A high flyer that will cost a large sum should you pull the trigger, the Reeves's pheasant survives well in the UK but has become vulnerable abroad
The Reeves’s pheasant will occassionally appear at a British shoot, but only as an escapee that will cost you a hefty fine if you shoot it.
Do you know the history of what you are shooting? Read the history of the pheasant to impress at the shoot lunch.
The Reeves’s pheasant has long been popular with breeders and the occasional escapee can appear over the guns at a British shoot. It is a strong flier and can present a shot every bit as challenging as a high-flying common pheasant. Think twice before pulling the trigger, though, as it usually carries a hefty fine.
The cock bird has spectacular black, white and gold plumage. In flight it is easily identified by its extraordinarily long tail, which can measure 6ft or more. The hen is difficult to distinguish from a common hen pheasant.
The Reeves’s pheasant has been kept in captivity since the early 1800s, and survives well when released in the UK. A number live wild around Woburn Park, for instance. The birds are still reared and released for sporting purposes in France, the Czech Republic and North America.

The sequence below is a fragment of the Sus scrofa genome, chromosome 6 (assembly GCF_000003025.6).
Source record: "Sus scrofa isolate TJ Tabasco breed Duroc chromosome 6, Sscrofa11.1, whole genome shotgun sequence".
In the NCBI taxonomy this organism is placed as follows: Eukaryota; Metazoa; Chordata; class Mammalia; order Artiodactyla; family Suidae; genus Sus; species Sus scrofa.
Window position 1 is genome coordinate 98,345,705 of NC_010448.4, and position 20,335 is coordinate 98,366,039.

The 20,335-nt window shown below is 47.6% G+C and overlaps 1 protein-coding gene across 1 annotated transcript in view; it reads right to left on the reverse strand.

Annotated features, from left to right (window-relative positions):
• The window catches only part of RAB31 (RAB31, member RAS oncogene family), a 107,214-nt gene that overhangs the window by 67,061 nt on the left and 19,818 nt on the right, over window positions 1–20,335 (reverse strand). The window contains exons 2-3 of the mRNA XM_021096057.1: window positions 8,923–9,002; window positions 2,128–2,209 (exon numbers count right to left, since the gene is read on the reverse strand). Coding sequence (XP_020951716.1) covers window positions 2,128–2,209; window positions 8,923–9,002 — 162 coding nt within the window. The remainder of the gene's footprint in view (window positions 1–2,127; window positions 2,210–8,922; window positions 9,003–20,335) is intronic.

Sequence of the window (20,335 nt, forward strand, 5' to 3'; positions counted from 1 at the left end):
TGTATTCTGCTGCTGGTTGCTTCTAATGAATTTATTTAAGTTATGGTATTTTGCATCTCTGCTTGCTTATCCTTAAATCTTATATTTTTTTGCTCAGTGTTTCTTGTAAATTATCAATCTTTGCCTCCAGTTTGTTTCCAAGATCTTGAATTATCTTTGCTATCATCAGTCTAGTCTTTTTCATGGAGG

The Reeves’s pheasant is faring less well in the wild. It lives in the forests of central northern China, from 1,000 to 6,000ft. The WPA’s 1989 symposium in Beijing identified that the bird was seriously declining in the wild, where it is threatened by habitat loss and over-hunting – partly due to demand for the long tail feathers, used in traditional Chinese opera.
The WPA has funded research in China into the bird’s numbers and conservation requirements, and some progress has been made. It is now a protected species in China, and some of its key habitat is now designated a nature reserve. Progress has also been made in captive breeding to provide stock for reintroduction to the wild.